Accountants on Audit Committees? A No-Brainer? Maybe Not

    A sample of 670 audit committee members on 164 public companies found that only 12% of audit committee members (23% of chairs, 22% of "financial experts) were professional accountants--about one professional accountant per TWO audit committees. To buttress this, 40% of audit committees had at least one accounting professional in 2006--and that was almost double the 21% who had an accounting professional in 2002. Even including the more prevalent finance professionals, only two-thirds of audit committees had a person with a strong accounting OR finance background as their "financial expert." The report, published by Huron Consulting, did note that backgrounds of audit committee members lacked full disclosure in some cases and that SEC rules did not require a financial expert to be an accounting or finance professional.

    It would seem obvious that publicly-traded corporations would want at least part of their audit committee membership to be accountants to help interpret the financials, notes, audit reports and tax returns and other members to be financial professionals with their statistical and financial forecasting skills. The only conceivable shortcomings--impact on the independence of present or potential auditors and inability to compensate accounting and finance professional members for the opportunity cost of serving on the audit committee.

    Monday, September 17, 2007

    25,000 Views in Sight

    Looks like about Wednesday, slightly less than four months since the 20,000 mark (May 23). Many thanks again to all readers and the bloggers who link to Tick Marks.

    Congress and GAO Call on SEC to Investigate Complaints Better

    A study by the General Accountability Office for Congress criticizes the SEC for poor management of investigations of investor complaints and also calls on the commission to be more efficient at returning money received in complaint settlements to injured investors. On the second point, GAO found that only $1.8 of settlements since 2002, less than a quarter, have been sent on to investors. More unsettling was a GAO probe for Charles Grassley (R-IA) and Arlen Specter (R-PA) last year found that some investigations had been all but tabled by the enforcement division while some in the SEC claimed the investigations to be active.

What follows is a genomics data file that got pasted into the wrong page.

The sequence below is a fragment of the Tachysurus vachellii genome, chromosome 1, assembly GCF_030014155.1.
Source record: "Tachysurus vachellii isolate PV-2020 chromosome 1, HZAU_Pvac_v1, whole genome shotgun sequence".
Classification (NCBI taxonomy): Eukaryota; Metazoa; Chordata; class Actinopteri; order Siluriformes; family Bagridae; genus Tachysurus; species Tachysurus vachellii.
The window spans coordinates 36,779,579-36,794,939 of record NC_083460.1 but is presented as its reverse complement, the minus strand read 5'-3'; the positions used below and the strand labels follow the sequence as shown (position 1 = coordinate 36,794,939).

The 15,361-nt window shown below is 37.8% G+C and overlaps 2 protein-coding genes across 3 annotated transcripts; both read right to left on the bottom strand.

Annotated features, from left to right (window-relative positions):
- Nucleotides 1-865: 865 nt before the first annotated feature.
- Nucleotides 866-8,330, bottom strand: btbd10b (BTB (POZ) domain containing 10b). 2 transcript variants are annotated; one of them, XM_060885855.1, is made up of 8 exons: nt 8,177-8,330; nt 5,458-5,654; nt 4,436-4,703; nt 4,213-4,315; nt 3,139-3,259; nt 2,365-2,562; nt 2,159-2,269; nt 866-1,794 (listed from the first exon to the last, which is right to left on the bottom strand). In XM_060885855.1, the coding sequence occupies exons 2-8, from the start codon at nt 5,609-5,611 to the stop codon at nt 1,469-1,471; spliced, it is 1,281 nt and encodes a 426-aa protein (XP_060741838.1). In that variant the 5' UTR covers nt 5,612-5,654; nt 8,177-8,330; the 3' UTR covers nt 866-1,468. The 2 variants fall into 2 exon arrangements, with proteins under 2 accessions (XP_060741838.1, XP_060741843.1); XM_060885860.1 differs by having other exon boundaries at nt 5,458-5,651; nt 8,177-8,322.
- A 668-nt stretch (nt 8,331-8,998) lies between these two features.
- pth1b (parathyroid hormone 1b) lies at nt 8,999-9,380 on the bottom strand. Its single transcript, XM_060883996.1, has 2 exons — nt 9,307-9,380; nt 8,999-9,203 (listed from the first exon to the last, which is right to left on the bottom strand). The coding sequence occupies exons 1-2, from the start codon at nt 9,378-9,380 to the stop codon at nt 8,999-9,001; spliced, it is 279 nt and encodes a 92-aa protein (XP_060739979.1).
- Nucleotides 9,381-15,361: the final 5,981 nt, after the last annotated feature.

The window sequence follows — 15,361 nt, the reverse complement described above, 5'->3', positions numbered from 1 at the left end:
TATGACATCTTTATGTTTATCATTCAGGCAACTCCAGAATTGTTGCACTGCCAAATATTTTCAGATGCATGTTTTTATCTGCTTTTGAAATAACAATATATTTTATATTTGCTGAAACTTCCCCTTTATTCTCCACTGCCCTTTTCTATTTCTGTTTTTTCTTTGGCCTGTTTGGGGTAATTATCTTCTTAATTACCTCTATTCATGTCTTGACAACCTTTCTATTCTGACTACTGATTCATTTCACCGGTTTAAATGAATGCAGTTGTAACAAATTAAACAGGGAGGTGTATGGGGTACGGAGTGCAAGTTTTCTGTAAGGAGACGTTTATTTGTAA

On the overall, I have been satisfied with Chairman Cox. The GAO, however, has found legitimate concerns. While it is encouraging that the SEC is taking the GAO complaints seriously, the SEC is far from out of the woods on both the distribution of settlement funds issue and the vigor of enforcement issue.

    Friday, September 14, 2007

    Viewing Some Blogs Less Visited

    I feel that all the blogs listed at right are worthy of your attention, but will acknowledge that I reference some blogs more than others. A small sampling of blogs which I have not referenced in many months:

    David Rachford's CPA Marketing Center blog makes the case for writing newsletters [9/12] at CPA Blog: Marketing for Accountants.

    Kevin LaCroix at D and O Diary reports that insider trading still matters to the SEC [9/1].

    Jim at Blueprint for Prosperity explains how Fed interest rate changes impact stock markets [9/13].

    The "unknown professor" at Financial Rounds studies how much CEOs should be paid [9/14].

    Milt Baker at CPA Sense points us to IRS Publication 970 to review all the tax incentives available to students at colleges and universities [9/11].

    Last but far from least is Texas Tech law professor Gerry Beyer at Wills, Trusts and Estates Professor Blog provides two useful posts about handling of digital property after death {9/11, 9/13].

    Couponing on e-Bay

    It has been a while since I had a pure personal finance post, but my wife has done some experiments with buying coupons on e-Bay. Some suggestions if you are considering this:

    [1] Know what you are doing: My wife has bought and sold on e-Bay and knows her way around. Me, not too much.

    [2] Consider opportunity cost of coupons: If you are a college student with a part-time job earning $8/hour, aggressive couponing makes sense. If you are a harried professional working 50 hours per week and raising two kids; even the best coupon-hunting on e-Bay isn't worth it.

    [3] Consider frequency of use: One of the great traps in seeking bargains is buying something that you won't use just because it is on at a good price.